Last month, Triton, a start-up claiming to have created "artificial gills" that let divers breathe for up to 45 minutes underwater, launched a crowdfunding campaign on Indiegogo, and amassed nearly $1 million in funding. Three days ago, it fully refunded all of its backers, canceled that campaign, issued an update and proof of concept video, and then launched a new campaign. The issue? It seems Triton’s claims that its simplistic-looking "rebreather" could filter out enough oxygen from water using filtration alone were shaky at best and came under scrutiny from scientists who dismissed the highly desirable tech as fictitious. According to one researcher, in order for the Triton to properly work and extract gaseous oxygen, it’d need to have an inbuilt pump push a large amount of water through its filters. That’s not something swimming alone could achieve.
Triton’s since responded by somewhat clarifying how its diving tech works, saying only that it relies on a combination of the microporous hollow fiber filters in its "gills" and replaceable liquid oxygen cylinders to deliver breathable oxygen. The start-up’s holding back any further specifics of how its tech works due to intellectual property concerns. And while that certainly doesn’t clear up any of the confusion or skepticism surrounding the project, it definitely hasn’t slowed enthusiasm from backers. To date, the relaunched campaign has raised just under $250,000, blowing past its modest $50,000 goal. The "gills," which are priced at $299 for backers and are set to hit retail at $399, are currently slated to ship this December. Just don’t hold your breath.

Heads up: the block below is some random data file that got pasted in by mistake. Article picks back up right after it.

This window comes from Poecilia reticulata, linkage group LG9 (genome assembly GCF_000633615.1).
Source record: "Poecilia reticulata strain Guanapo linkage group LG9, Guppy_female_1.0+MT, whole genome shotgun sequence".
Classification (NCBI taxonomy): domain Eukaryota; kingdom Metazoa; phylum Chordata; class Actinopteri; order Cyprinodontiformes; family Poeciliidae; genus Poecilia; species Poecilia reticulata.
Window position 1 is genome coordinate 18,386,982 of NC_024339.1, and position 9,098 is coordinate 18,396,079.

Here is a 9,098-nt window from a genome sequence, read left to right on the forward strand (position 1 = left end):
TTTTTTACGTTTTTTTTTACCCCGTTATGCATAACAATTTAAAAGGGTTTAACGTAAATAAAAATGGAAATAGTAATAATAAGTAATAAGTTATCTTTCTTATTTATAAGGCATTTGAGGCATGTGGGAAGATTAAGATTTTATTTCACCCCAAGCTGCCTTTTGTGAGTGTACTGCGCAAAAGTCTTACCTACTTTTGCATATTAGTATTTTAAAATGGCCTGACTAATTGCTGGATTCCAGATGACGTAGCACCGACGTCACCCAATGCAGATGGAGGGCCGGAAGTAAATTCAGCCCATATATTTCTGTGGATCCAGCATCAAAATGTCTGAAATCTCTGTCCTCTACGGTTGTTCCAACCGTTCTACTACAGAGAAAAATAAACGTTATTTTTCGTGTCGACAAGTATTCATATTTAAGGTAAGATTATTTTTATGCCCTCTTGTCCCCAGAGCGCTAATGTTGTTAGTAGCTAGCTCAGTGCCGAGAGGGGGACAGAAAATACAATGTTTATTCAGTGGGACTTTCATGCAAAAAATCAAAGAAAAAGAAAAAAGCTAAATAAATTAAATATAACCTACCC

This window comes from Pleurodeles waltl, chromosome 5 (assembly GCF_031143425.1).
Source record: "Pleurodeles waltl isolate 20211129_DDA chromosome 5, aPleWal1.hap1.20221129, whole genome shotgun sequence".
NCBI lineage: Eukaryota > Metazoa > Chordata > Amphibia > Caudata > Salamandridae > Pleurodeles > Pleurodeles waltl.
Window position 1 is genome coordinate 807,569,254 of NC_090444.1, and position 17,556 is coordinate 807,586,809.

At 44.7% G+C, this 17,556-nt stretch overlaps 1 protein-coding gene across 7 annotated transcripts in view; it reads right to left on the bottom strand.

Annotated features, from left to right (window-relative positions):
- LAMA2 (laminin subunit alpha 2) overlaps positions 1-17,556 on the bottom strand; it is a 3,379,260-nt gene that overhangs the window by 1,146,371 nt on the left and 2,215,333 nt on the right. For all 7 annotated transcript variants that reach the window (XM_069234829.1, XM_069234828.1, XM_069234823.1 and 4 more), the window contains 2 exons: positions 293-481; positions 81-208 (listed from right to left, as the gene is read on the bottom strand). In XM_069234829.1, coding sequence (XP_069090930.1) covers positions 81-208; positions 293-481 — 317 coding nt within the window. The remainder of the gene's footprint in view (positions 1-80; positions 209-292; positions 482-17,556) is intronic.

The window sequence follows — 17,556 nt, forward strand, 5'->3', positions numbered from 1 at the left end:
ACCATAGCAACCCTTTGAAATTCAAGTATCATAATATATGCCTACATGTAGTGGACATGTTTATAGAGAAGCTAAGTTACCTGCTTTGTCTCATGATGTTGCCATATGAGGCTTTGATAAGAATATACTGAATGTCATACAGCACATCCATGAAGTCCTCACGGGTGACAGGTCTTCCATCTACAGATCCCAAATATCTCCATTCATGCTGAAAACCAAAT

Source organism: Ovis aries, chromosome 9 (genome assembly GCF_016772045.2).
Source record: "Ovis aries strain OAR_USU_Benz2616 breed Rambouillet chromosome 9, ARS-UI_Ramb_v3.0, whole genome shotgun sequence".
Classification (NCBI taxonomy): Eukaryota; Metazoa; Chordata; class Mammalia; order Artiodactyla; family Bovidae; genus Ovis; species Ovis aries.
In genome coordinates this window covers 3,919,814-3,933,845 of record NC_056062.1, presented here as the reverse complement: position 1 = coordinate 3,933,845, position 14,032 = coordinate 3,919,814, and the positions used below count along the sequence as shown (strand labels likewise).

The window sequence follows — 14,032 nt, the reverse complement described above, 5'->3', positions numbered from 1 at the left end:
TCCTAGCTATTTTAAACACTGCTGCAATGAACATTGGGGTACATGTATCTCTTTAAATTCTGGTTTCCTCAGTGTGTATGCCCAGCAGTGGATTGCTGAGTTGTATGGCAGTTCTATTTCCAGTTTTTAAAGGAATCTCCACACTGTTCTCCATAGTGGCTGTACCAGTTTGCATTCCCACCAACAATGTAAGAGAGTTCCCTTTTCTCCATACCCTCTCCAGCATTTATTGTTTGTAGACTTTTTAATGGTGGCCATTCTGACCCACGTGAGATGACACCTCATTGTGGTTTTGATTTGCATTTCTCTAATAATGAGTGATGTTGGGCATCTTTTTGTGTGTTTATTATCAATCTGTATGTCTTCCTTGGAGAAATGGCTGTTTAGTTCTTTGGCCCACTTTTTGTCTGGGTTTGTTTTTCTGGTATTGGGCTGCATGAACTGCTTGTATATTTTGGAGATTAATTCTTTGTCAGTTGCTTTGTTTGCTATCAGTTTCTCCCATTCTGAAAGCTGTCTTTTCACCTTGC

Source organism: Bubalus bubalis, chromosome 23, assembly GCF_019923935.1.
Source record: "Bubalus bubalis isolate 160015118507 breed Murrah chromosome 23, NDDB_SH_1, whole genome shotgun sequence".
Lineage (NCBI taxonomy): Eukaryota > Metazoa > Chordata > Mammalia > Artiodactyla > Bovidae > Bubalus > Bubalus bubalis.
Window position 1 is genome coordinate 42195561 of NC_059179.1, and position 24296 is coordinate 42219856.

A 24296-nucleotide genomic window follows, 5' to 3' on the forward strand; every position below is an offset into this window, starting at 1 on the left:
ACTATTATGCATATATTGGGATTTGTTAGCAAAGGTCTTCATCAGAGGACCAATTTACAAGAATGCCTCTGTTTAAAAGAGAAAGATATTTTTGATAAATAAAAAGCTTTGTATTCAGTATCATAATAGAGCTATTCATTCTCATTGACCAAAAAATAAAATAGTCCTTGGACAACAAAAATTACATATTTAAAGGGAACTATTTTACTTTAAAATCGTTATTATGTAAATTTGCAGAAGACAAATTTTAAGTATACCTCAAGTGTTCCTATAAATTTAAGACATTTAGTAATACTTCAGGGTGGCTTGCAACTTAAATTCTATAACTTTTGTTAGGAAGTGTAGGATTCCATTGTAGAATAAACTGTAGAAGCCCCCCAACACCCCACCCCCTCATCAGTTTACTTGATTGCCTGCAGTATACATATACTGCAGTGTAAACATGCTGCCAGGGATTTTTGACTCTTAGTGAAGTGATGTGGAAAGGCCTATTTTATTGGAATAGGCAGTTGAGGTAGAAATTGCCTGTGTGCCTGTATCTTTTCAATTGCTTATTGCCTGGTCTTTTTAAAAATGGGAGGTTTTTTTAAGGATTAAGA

from Engadget http://ift.tt/2263UVn